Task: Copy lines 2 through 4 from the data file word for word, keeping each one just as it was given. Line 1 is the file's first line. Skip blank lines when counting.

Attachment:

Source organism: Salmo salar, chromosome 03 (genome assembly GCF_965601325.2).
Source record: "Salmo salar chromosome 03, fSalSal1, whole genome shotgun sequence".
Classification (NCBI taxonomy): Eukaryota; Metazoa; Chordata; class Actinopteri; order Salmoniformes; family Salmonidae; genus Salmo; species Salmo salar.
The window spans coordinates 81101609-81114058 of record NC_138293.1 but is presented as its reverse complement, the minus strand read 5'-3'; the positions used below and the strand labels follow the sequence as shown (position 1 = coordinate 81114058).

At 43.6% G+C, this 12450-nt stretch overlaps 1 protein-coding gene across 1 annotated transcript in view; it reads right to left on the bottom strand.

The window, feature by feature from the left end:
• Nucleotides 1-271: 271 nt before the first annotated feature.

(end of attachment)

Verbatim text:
Source record: "Salmo salar chromosome 03, fSalSal1, whole genome shotgun sequence".
Classification (NCBI taxonomy): Eukaryota; Metazoa; Chordata; class Actinopteri; order Salmoniformes; family Salmonidae; genus Salmo; species Salmo salar.
The window spans coordinates 81101609-81114058 of record NC_138293.1 but is presented as its reverse complement, the minus strand read 5'-3'; the positions used below and the strand labels follow the sequence as shown (position 1 = coordinate 81114058).